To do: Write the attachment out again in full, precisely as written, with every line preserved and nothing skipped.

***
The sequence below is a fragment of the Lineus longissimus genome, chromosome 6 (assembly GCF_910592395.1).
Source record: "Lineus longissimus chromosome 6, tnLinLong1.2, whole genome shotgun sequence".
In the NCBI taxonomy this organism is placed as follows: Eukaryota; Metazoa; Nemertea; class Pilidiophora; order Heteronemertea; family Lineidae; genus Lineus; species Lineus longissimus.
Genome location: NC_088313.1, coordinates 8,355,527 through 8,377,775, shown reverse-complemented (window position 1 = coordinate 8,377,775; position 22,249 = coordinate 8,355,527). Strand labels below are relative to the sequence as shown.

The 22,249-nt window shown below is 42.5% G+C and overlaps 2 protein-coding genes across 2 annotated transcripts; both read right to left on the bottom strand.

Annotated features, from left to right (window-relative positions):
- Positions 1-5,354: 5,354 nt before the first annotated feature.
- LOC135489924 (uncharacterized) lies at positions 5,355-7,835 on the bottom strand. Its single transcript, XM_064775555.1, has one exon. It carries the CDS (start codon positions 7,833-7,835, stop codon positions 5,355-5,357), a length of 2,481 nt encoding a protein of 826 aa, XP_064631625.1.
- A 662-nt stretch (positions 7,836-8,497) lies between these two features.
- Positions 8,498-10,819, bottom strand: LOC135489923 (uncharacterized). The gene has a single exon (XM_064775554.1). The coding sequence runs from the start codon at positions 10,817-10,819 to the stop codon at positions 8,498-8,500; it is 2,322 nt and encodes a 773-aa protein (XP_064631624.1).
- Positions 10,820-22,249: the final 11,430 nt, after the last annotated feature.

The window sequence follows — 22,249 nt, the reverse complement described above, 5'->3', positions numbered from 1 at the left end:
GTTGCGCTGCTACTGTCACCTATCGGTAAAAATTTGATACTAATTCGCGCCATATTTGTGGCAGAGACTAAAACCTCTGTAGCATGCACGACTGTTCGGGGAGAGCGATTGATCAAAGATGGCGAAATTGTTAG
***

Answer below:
The sequence below is a fragment of the Lineus longissimus genome, chromosome 6 (assembly GCF_910592395.1).
Source record: "Lineus longissimus chromosome 6, tnLinLong1.2, whole genome shotgun sequence".
In the NCBI taxonomy this organism is placed as follows: Eukaryota; Metazoa; Nemertea; class Pilidiophora; order Heteronemertea; family Lineidae; genus Lineus; species Lineus longissimus.
Genome location: NC_088313.1, coordinates 8,355,527 through 8,377,775, shown reverse-complemented (window position 1 = coordinate 8,377,775; position 22,249 = coordinate 8,355,527). Strand labels below are relative to the sequence as shown.

The 22,249-nt window shown below is 42.5% G+C and overlaps 2 protein-coding genes across 2 annotated transcripts; both read right to left on the bottom strand.

Annotated features, from left to right (window-relative positions):
- Positions 1-5,354: 5,354 nt before the first annotated feature.
- LOC135489924 (uncharacterized) lies at positions 5,355-7,835 on the bottom strand. Its single transcript, XM_064775555.1, has one exon. It carries the CDS (start codon positions 7,833-7,835, stop codon positions 5,355-5,357), a length of 2,481 nt encoding a protein of 826 aa, XP_064631625.1.
- A 662-nt stretch (positions 7,836-8,497) lies between these two features.
- Positions 8,498-10,819, bottom strand: LOC135489923 (uncharacterized). The gene has a single exon (XM_064775554.1). The coding sequence runs from the start codon at positions 10,817-10,819 to the stop codon at positions 8,498-8,500; it is 2,322 nt and encodes a 773-aa protein (XP_064631624.1).
- Positions 10,820-22,249: the final 11,430 nt, after the last annotated feature.

The window sequence follows — 22,249 nt, the reverse complement described above, 5'->3', positions numbered from 1 at the left end:
GTTGCGCTGCTACTGTCACCTATCGGTAAAAATTTGATACTAATTCGCGCCATATTTGTGGCAGAGACTAAAACCTCTGTAGCATGCACGACTGTTCGGGGAGAGCGATTGATCAAAGATGGCGAAATTGTTAG